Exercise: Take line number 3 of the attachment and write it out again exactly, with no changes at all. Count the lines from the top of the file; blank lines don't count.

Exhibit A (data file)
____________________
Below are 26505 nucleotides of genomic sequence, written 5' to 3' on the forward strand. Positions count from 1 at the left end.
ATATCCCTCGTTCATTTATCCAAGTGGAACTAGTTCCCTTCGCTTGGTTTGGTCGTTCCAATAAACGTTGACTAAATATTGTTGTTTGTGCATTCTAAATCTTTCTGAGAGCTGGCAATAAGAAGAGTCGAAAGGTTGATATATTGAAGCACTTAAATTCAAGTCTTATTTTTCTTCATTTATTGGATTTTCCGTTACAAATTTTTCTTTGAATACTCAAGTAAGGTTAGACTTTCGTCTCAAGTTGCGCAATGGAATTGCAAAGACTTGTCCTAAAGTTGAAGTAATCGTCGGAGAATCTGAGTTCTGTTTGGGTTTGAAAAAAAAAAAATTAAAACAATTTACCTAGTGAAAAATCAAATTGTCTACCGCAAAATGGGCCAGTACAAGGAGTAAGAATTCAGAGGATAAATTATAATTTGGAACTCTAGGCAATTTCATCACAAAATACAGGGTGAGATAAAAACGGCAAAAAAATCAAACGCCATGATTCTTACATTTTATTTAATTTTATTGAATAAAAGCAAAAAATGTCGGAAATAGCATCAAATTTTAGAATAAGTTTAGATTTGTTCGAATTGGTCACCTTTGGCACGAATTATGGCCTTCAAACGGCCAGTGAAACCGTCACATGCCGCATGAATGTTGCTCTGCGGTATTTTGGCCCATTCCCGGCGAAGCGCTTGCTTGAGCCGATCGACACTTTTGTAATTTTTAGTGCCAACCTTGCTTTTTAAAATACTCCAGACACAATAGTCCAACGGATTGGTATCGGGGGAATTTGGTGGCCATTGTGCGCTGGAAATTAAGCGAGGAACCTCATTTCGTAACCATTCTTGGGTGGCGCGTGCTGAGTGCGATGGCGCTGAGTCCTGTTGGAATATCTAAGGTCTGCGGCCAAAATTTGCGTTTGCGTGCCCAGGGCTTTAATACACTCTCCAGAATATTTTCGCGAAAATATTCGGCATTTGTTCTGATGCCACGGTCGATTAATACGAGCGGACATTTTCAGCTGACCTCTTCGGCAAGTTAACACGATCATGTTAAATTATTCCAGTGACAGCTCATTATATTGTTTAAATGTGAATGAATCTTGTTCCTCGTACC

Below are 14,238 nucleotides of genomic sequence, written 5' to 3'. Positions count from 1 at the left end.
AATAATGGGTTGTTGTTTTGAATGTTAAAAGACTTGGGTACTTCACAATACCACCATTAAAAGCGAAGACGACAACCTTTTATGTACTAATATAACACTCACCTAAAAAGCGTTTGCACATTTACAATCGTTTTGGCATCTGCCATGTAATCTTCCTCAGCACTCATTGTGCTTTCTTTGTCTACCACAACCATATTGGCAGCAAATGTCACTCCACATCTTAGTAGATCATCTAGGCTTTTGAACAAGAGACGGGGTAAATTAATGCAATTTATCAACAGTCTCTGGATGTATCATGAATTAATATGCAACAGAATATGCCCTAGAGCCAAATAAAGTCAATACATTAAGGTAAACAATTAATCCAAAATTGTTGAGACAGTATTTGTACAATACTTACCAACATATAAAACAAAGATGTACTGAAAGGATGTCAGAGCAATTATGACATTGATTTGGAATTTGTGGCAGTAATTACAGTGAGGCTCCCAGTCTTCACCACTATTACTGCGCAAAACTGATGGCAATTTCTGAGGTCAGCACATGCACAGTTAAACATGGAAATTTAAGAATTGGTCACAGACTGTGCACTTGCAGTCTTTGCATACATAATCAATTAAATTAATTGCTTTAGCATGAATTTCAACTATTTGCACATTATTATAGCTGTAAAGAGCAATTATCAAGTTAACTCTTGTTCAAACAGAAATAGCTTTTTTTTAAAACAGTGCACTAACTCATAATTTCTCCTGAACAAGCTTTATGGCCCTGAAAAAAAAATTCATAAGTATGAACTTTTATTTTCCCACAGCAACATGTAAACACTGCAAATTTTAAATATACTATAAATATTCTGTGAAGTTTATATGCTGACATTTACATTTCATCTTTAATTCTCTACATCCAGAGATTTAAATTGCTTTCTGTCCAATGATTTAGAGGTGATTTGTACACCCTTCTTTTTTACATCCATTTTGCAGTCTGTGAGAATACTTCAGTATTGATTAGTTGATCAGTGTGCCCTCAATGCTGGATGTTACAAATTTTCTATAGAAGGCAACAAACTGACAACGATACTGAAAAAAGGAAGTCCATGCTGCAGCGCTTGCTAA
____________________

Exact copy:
Below are 14,238 nucleotides of genomic sequence, written 5' to 3'. Positions count from 1 at the left end.